Goth Mermaid

Goth Mermaid

One place that encourages and educates this convention audience (and the world beyond) is Sci-Fi Saturday Night, a wicked cool podcast of all things science fiction. Check out their site and listen in on Thursday nights for news, interviews, and commentary by a talented cast of characters and guests from film, TV, and the writing world. Yeah, when I can tune in and hear classic writers like Spider Robinson and Harlan Ellison, you’ve got me without anything else. Then they’ll bring on someone like actor Lance Henriksen from the Aliens movie, just for good measure!

The Sci-fi Saturday Night crew

The Dome, Zombrarian, and Kriana of Sci-fi Saturday Night

And there are illustrators by the score, vending their artwork in various forms. Many have created graphic novels or other books, such as Susan Saunders, who was at her first convention, selling her children’s book Snowpocalypse, co-written with well-known horror writer Rob Watts. With a background as a schoolteacher, she’s now interested in creating literature for children. She enjoyed the people-watching element of the show, and was getting inspiration from the many other artists on display.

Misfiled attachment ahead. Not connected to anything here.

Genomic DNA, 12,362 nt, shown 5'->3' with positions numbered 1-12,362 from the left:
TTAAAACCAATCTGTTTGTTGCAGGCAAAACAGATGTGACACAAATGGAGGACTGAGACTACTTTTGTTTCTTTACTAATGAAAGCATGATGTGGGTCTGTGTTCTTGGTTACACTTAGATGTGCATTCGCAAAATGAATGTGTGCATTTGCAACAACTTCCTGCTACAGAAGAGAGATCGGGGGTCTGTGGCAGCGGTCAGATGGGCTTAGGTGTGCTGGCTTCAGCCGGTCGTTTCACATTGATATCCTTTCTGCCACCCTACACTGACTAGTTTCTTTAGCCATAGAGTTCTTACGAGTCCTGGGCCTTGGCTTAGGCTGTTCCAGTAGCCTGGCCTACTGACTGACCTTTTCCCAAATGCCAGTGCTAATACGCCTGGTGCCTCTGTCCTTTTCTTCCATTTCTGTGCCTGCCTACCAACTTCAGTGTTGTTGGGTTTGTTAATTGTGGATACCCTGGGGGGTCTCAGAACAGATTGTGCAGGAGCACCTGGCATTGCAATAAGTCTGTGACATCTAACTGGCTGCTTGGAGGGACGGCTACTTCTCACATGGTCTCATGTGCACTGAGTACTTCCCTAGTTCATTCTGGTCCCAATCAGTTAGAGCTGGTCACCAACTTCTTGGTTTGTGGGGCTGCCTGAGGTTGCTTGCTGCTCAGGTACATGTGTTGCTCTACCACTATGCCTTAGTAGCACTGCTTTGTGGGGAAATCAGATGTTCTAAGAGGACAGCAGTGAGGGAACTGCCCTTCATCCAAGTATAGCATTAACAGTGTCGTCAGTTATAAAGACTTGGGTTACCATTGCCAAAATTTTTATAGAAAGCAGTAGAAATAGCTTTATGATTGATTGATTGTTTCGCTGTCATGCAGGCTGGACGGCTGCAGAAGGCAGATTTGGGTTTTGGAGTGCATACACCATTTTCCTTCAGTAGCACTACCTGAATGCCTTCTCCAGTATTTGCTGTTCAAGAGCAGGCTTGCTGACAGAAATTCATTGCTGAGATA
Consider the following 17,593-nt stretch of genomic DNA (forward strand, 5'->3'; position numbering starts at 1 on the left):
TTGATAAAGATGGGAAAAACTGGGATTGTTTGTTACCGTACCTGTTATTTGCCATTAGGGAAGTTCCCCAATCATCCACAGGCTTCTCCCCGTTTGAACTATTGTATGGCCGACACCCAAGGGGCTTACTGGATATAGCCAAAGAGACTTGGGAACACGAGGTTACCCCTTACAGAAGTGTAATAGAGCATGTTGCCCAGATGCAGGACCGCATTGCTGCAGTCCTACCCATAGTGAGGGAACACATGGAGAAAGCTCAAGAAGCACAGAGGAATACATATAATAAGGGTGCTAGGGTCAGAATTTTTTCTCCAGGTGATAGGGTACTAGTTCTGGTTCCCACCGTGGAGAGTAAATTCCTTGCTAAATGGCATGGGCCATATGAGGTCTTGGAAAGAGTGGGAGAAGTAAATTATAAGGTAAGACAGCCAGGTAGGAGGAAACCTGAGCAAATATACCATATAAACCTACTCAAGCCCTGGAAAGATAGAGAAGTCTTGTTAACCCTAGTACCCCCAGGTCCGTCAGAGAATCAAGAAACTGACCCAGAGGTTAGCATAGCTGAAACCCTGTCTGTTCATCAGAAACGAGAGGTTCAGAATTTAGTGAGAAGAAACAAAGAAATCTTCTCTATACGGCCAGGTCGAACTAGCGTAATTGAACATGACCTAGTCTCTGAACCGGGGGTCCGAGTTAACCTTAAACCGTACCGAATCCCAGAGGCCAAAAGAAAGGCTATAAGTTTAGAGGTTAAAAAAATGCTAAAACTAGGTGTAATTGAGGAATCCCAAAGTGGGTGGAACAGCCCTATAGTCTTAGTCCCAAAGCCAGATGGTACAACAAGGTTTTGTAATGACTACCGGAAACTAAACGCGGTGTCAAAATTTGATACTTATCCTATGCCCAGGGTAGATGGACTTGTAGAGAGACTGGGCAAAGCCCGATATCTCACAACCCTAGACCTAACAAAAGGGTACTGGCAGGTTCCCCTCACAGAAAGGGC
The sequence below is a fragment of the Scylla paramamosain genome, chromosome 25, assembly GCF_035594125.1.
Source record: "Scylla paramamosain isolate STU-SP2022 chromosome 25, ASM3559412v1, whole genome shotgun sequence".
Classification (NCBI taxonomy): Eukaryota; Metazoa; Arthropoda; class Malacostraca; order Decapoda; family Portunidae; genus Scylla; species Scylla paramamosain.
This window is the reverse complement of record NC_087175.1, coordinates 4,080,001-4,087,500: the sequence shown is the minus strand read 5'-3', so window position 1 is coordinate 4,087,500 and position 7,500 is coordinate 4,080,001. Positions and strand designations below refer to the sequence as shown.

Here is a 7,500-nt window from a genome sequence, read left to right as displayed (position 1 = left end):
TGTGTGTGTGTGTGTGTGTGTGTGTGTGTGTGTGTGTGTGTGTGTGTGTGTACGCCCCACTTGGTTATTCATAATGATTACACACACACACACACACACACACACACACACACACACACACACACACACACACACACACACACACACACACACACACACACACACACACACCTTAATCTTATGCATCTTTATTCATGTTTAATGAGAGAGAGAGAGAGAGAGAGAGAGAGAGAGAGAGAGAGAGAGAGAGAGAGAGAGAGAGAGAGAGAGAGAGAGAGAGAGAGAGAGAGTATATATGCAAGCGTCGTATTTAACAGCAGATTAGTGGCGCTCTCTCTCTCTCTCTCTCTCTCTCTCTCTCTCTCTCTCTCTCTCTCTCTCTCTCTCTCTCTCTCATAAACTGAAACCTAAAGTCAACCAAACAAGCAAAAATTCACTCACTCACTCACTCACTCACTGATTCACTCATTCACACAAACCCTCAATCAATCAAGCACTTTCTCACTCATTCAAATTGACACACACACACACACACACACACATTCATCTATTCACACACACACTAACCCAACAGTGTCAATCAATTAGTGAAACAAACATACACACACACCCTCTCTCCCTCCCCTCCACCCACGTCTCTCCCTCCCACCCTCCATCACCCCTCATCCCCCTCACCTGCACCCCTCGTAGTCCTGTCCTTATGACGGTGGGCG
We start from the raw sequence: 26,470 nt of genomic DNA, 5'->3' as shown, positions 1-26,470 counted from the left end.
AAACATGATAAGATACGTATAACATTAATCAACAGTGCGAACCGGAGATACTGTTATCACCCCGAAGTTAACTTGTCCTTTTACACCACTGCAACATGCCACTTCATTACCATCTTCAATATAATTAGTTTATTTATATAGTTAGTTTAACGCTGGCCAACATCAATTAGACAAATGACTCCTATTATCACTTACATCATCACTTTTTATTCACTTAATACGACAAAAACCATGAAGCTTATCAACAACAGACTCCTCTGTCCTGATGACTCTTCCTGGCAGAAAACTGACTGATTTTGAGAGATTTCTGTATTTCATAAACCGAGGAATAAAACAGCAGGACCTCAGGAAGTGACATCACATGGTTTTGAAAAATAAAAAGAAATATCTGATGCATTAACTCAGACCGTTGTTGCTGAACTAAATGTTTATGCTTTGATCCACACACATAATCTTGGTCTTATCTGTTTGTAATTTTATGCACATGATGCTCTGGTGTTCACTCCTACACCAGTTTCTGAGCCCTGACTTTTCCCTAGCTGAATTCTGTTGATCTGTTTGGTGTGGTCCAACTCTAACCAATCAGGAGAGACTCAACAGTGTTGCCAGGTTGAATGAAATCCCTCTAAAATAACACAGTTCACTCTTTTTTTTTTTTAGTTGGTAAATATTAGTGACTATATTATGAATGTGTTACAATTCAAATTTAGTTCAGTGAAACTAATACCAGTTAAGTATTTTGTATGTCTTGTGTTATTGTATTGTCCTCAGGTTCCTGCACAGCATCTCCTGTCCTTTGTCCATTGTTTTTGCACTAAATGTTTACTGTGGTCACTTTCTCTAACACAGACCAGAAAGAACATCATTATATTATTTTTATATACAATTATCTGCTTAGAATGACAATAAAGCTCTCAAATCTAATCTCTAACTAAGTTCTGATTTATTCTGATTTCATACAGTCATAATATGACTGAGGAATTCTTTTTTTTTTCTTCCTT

Susan Saunders and Rob Watts holding their book,  Snowpocalypse.

Susan Saunders and Rob Watts holding their book, Snowpocalypse.

There were other writers as well, most notably a contingent of the New England Horror WritersRob Smales, one of those selling books with the group, said that there were “a metric butt-ton of good writers in the New England area– some seriously creative people.” Earlier in the day, he’d gone around the event with a death mask on to scare up some business.